It’s time for a bit of prosthelytizing from me, to those of you who are perhaps less politically engaged.
Many of you know that I’m a member of the SurgeonsPAC Board of Directors, a role in which I am honored to serve my profession. The Health Policy and Advocacy team at the American College of Surgeons rolled out an exciting new program this year, Surgeons Voice; the goal of Surgeons Voice is to educate our members on how to be effective grassroots advocates for our profession and our patients. Much like many non-profit organizations, one of the key principles is to make advocacy easy for our members- simply sign in, see what you need to act on, push a button and BAM! Letter to your representative done.
We have also have created a tiered advocacy system, ranging from Beginner to Advanced, depending up on time, experience, and issue salience, with recommended activities for each of these levels. While the Beginner moves are captured within the Surgeons Voice website (see my above description), what it excludes is the most basic thing that we can all do.
Yes, you read that right. I’m reminding you to vote. I’m not telling you to donate to a candidate, or go do canvassing or literature drops for them, or anything that’s going to push you our of your comfort zone if you haven’t worked in this world before. Vote, it’s as simple as that.
Here’s the thing. It’s a midterm election, and even though there has been huge spending (see this Politico piece about outside spending in the Iowa race; thanks, Supreme Court, for that pesky Citizens United decision), midterm election turnout is historically 15-20% lower than in Presidential election years. What that means to you, informed citizen, is that your vote is likely to count more- relatively speaking- in a midterm year. In 2012, a Presidential election year, Representative Jim Matheson won by only 768 votes; in a midterm year, those results can change incredibly easily with fewer voters even heading to the polls. And sometimes, just sometimes, surprise victories happen based upon better-than-predicted voter turnout among certain population segments- though I’ll confess that Clayton Williams did put his boot in his mouth more than once in ways that helped mobilize Ann Richards’ base.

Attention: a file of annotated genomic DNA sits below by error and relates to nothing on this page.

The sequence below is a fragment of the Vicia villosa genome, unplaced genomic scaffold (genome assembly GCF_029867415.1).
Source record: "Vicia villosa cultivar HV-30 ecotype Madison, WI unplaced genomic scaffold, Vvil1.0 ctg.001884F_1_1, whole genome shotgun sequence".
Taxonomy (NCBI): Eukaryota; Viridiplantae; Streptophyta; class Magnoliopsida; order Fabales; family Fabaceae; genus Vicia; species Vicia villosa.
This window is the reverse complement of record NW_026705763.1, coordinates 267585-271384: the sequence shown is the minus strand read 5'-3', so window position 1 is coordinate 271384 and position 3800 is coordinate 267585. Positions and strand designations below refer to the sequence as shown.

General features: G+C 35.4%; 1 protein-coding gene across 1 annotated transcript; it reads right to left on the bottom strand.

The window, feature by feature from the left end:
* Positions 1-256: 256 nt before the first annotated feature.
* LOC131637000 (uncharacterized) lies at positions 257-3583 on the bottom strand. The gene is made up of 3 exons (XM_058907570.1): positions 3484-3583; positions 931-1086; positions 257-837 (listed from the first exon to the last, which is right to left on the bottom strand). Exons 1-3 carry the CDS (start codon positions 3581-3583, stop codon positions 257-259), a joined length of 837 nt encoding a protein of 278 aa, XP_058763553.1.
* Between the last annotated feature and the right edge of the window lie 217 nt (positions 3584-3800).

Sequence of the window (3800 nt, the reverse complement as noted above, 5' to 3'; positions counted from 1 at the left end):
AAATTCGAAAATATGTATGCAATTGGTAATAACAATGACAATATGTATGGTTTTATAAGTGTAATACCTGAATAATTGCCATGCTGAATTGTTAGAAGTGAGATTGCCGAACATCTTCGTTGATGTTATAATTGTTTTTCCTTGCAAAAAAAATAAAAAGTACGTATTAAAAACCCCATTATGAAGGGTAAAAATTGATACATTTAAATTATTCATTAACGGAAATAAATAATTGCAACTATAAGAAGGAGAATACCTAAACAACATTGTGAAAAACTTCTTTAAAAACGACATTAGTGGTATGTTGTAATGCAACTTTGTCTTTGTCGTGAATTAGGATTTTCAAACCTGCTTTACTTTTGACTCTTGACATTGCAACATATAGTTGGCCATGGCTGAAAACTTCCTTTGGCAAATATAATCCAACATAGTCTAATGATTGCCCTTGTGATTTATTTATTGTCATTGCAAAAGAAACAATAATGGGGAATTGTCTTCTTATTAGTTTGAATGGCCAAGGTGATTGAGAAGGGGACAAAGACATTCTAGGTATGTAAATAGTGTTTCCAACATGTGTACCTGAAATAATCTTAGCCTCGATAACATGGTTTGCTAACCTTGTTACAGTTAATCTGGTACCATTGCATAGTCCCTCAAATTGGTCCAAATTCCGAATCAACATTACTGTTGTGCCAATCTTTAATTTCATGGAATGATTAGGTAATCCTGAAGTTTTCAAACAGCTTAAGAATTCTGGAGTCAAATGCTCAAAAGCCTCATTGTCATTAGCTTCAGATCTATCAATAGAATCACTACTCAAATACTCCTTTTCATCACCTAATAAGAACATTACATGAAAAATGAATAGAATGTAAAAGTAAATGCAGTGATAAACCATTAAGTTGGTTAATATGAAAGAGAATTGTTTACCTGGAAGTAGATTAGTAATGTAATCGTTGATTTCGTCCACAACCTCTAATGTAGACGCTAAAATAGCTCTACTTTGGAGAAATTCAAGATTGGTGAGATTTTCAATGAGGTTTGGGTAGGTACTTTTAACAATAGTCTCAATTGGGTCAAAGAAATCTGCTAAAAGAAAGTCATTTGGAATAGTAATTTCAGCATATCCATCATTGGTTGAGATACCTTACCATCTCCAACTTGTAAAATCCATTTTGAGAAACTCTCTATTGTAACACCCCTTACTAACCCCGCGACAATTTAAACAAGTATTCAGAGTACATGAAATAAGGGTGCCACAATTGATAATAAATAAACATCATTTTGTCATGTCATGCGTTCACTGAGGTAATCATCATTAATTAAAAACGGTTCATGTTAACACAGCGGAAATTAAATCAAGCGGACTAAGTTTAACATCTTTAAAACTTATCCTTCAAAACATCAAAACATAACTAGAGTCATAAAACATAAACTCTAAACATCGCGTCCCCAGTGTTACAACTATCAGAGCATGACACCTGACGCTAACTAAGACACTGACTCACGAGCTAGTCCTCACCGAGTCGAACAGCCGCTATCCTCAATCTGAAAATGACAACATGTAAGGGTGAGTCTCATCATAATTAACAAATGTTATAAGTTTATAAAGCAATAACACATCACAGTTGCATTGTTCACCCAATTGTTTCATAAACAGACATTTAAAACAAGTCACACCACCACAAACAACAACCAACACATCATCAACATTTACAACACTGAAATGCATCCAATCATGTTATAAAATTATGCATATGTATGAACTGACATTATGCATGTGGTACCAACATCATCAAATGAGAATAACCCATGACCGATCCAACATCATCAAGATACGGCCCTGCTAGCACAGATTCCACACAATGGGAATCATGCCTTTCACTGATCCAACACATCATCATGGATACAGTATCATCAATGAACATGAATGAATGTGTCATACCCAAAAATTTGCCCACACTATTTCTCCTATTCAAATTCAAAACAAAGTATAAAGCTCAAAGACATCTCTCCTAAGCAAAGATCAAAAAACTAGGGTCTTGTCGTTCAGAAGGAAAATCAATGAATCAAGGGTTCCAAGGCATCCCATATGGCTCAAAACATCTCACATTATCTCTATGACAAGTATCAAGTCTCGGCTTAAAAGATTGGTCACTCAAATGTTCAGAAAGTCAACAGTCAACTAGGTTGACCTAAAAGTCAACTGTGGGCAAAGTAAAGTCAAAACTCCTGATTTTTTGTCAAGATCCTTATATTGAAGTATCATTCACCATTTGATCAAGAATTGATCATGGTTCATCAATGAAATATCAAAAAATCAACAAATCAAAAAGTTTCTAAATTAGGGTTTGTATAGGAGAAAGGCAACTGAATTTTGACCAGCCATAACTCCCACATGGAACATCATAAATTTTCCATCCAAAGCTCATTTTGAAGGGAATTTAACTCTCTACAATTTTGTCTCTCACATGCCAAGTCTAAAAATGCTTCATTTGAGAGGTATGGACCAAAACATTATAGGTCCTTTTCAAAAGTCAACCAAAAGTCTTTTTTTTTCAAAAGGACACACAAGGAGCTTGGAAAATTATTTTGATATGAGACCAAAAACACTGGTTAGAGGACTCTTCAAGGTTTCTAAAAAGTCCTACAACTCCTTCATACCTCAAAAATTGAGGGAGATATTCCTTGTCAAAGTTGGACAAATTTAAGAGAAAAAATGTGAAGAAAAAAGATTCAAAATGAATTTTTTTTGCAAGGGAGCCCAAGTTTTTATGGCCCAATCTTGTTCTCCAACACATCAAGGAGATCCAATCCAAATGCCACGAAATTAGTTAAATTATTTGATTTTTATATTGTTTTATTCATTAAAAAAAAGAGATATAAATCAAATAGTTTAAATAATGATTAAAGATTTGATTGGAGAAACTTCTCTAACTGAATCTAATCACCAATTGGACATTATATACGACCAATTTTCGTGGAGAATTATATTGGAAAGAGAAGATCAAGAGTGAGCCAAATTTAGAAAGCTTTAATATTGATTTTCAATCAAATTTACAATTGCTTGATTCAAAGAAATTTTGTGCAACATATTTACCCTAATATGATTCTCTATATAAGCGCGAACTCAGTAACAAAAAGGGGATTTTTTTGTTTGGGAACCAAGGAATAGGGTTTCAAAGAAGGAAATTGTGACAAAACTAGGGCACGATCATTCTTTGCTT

I early voted on Friday. I live in an electorally safe district in some weird ways- safe for the Republicans for the US legislature (Utah’s House districts give new meaning to “gerrymandered”- Matheson switched out of this district after it was drawn in 2010), safe for the Democrats for the Utah House and Senate. It can be argued that my vote didn’t matter, and that may well be true if the renewal of the Zoo, Arts, and Parks program happens by a generous margin. But…I voted. It’s my responsibility as an advocate. It’s my privilege as a citizen. And most importantly, if I’m going to complain for the next couple of years about terrible political decisions, I best make sure I voted against those driving them.
Now, go. Arrange your Tuesday so you can vote. It’s the least you can do.